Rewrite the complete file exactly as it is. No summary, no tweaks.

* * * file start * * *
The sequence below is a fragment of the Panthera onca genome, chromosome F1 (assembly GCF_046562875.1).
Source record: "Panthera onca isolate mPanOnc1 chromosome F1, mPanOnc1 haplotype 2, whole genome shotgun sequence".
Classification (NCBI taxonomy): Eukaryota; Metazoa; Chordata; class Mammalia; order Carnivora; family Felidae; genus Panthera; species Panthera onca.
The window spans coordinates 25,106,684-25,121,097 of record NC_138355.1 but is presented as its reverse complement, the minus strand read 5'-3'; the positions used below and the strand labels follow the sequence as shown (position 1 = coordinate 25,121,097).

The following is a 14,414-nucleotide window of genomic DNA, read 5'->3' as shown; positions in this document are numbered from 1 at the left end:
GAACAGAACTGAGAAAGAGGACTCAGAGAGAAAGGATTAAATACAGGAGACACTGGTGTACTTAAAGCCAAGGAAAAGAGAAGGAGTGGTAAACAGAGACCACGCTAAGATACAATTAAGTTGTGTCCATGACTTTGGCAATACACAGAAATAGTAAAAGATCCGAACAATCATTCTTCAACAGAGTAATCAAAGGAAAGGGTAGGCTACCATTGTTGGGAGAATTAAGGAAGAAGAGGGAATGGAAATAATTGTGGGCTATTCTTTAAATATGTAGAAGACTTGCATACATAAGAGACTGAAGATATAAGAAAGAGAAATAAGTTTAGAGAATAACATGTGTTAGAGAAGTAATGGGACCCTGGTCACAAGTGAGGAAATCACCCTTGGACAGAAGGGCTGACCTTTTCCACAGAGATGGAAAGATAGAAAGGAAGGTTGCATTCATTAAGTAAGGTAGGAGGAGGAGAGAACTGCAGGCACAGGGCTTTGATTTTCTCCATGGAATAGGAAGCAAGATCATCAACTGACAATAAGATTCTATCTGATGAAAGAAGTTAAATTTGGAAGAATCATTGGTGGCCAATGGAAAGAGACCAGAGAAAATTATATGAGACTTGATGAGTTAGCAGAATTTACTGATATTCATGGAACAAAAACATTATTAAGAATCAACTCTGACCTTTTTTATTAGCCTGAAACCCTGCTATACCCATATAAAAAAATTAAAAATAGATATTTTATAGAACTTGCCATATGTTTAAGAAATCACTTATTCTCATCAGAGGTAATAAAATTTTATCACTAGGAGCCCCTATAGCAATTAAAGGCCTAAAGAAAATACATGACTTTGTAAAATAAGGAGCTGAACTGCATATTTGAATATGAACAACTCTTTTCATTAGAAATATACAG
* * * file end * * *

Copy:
The sequence below is a fragment of the Panthera onca genome, chromosome F1 (assembly GCF_046562875.1).
Source record: "Panthera onca isolate mPanOnc1 chromosome F1, mPanOnc1 haplotype 2, whole genome shotgun sequence".
Classification (NCBI taxonomy): Eukaryota; Metazoa; Chordata; class Mammalia; order Carnivora; family Felidae; genus Panthera; species Panthera onca.
The window spans coordinates 25,106,684-25,121,097 of record NC_138355.1 but is presented as its reverse complement, the minus strand read 5'-3'; the positions used below and the strand labels follow the sequence as shown (position 1 = coordinate 25,121,097).

The following is a 14,414-nucleotide window of genomic DNA, read 5'->3' as shown; positions in this document are numbered from 1 at the left end:
GAACAGAACTGAGAAAGAGGACTCAGAGAGAAAGGATTAAATACAGGAGACACTGGTGTACTTAAAGCCAAGGAAAAGAGAAGGAGTGGTAAACAGAGACCACGCTAAGATACAATTAAGTTGTGTCCATGACTTTGGCAATACACAGAAATAGTAAAAGATCCGAACAATCATTCTTCAACAGAGTAATCAAAGGAAAGGGTAGGCTACCATTGTTGGGAGAATTAAGGAAGAAGAGGGAATGGAAATAATTGTGGGCTATTCTTTAAATATGTAGAAGACTTGCATACATAAGAGACTGAAGATATAAGAAAGAGAAATAAGTTTAGAGAATAACATGTGTTAGAGAAGTAATGGGACCCTGGTCACAAGTGAGGAAATCACCCTTGGACAGAAGGGCTGACCTTTTCCACAGAGATGGAAAGATAGAAAGGAAGGTTGCATTCATTAAGTAAGGTAGGAGGAGGAGAGAACTGCAGGCACAGGGCTTTGATTTTCTCCATGGAATAGGAAGCAAGATCATCAACTGACAATAAGATTCTATCTGATGAAAGAAGTTAAATTTGGAAGAATCATTGGTGGCCAATGGAAAGAGACCAGAGAAAATTATATGAGACTTGATGAGTTAGCAGAATTTACTGATATTCATGGAACAAAAACATTATTAAGAATCAACTCTGACCTTTTTTATTAGCCTGAAACCCTGCTATACCCATATAAAAAAATTAAAAATAGATATTTTATAGAACTTGCCATATGTTTAAGAAATCACTTATTCTCATCAGAGGTAATAAAATTTTATCACTAGGAGCCCCTATAGCAATTAAAGGCCTAAAGAAAATACATGACTTTGTAAAATAAGGAGCTGAACTGCATATTTGAATATGAACAACTCTTTTCATTAGAAATATACAG